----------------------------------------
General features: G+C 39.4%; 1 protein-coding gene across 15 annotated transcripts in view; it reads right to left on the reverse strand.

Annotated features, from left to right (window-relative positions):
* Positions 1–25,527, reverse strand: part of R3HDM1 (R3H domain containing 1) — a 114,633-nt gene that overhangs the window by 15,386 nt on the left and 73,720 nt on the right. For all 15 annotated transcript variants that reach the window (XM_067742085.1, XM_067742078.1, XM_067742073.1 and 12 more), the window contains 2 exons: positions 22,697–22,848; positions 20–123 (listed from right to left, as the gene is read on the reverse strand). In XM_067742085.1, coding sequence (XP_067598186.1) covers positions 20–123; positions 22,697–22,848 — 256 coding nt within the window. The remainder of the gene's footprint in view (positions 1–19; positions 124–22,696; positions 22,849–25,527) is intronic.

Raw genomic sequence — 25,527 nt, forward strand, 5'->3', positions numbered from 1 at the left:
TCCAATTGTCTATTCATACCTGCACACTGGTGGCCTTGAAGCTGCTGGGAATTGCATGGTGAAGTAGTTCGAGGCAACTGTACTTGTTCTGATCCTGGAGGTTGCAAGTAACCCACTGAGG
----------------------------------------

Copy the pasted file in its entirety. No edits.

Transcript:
General features: G+C 39.4%; 1 protein-coding gene across 15 annotated transcripts in view; it reads right to left on the reverse strand.

Annotated features, from left to right (window-relative positions):
* Positions 1–25,527, reverse strand: part of R3HDM1 (R3H domain containing 1) — a 114,633-nt gene that overhangs the window by 15,386 nt on the left and 73,720 nt on the right. For all 15 annotated transcript variants that reach the window (XM_067742085.1, XM_067742078.1, XM_067742073.1 and 12 more), the window contains 2 exons: positions 22,697–22,848; positions 20–123 (listed from right to left, as the gene is read on the reverse strand). In XM_067742085.1, coding sequence (XP_067598186.1) covers positions 20–123; positions 22,697–22,848 — 256 coding nt within the window. The remainder of the gene's footprint in view (positions 1–19; positions 124–22,696; positions 22,849–25,527) is intronic.

Raw genomic sequence — 25,527 nt, forward strand, 5'->3', positions numbered from 1 at the left:
TCCAATTGTCTATTCATACCTGCACACTGGTGGCCTTGAAGCTGCTGGGAATTGCATGGTGAAGTAGTTCGAGGCAACTGTACTTGTTCTGATCCTGGAGGTTGCAAGTAACCCACTGAGG